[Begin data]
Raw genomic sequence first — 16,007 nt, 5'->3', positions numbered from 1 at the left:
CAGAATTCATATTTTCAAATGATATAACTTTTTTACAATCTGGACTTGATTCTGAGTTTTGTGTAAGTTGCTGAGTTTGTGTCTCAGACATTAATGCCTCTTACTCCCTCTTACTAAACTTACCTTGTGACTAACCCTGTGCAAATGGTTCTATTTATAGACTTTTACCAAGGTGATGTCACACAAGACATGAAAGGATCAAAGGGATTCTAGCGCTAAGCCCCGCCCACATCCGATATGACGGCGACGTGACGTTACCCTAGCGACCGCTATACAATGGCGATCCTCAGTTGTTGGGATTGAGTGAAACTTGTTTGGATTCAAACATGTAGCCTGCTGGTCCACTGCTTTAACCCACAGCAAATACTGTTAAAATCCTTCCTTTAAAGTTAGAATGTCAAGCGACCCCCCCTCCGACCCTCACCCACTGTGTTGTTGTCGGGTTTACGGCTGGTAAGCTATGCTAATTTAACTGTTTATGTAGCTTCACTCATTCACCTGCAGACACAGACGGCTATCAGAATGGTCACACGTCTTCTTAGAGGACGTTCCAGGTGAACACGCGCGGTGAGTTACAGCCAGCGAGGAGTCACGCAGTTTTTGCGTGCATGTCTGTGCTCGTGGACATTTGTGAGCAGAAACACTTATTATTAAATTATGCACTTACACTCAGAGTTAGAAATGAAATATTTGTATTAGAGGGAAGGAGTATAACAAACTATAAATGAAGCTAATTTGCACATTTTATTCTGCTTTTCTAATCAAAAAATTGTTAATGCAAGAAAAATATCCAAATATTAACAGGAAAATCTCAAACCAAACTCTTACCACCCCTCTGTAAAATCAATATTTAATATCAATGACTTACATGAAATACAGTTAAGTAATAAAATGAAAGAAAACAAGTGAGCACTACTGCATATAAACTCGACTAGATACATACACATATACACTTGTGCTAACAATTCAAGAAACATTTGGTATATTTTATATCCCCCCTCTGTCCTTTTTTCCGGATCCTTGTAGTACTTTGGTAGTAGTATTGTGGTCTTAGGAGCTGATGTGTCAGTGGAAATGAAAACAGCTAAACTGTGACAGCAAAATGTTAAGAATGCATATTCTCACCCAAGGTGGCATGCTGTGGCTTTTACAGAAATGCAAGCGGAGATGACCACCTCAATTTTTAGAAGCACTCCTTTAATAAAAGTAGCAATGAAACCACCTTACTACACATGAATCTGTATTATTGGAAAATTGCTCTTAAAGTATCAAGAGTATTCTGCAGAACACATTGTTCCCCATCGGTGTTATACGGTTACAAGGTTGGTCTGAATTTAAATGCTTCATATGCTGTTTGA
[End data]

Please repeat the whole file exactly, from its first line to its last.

Raw genomic sequence first — 16,007 nt, 5'->3', positions numbered from 1 at the left:
CAGAATTCATATTTTCAAATGATATAACTTTTTTACAATCTGGACTTGATTCTGAGTTTTGTGTAAGTTGCTGAGTTTGTGTCTCAGACATTAATGCCTCTTACTCCCTCTTACTAAACTTACCTTGTGACTAACCCTGTGCAAATGGTTCTATTTATAGACTTTTACCAAGGTGATGTCACACAAGACATGAAAGGATCAAAGGGATTCTAGCGCTAAGCCCCGCCCACATCCGATATGACGGCGACGTGACGTTACCCTAGCGACCGCTATACAATGGCGATCCTCAGTTGTTGGGATTGAGTGAAACTTGTTTGGATTCAAACATGTAGCCTGCTGGTCCACTGCTTTAACCCACAGCAAATACTGTTAAAATCCTTCCTTTAAAGTTAGAATGTCAAGCGACCCCCCCTCCGACCCTCACCCACTGTGTTGTTGTCGGGTTTACGGCTGGTAAGCTATGCTAATTTAACTGTTTATGTAGCTTCACTCATTCACCTGCAGACACAGACGGCTATCAGAATGGTCACACGTCTTCTTAGAGGACGTTCCAGGTGAACACGCGCGGTGAGTTACAGCCAGCGAGGAGTCACGCAGTTTTTGCGTGCATGTCTGTGCTCGTGGACATTTGTGAGCAGAAACACTTATTATTAAATTATGCACTTACACTCAGAGTTAGAAATGAAATATTTGTATTAGAGGGAAGGAGTATAACAAACTATAAATGAAGCTAATTTGCACATTTTATTCTGCTTTTCTAATCAAAAAATTGTTAATGCAAGAAAAATATCCAAATATTAACAGGAAAATCTCAAACCAAACTCTTACCACCCCTCTGTAAAATCAATATTTAATATCAATGACTTACATGAAATACAGTTAAGTAATAAAATGAAAGAAAACAAGTGAGCACTACTGCATATAAACTCGACTAGATACATACACATATACACTTGTGCTAACAATTCAAGAAACATTTGGTATATTTTATATCCCCCCTCTGTCCTTTTTTCCGGATCCTTGTAGTACTTTGGTAGTAGTATTGTGGTCTTAGGAGCTGATGTGTCAGTGGAAATGAAAACAGCTAAACTGTGACAGCAAAATGTTAAGAATGCATATTCTCACCCAAGGTGGCATGCTGTGGCTTTTACAGAAATGCAAGCGGAGATGACCACCTCAATTTTTAGAAGCACTCCTTTAATAAAAGTAGCAATGAAACCACCTTACTACACATGAATCTGTATTATTGGAAAATTGCTCTTAAAGTATCAAGAGTATTCTGCAGAACACATTGTTCCCCATCGGTGTTATACGGTTACAAGGTTGGTCTGAATTTAAATGCTTCATATGCTGTTTGA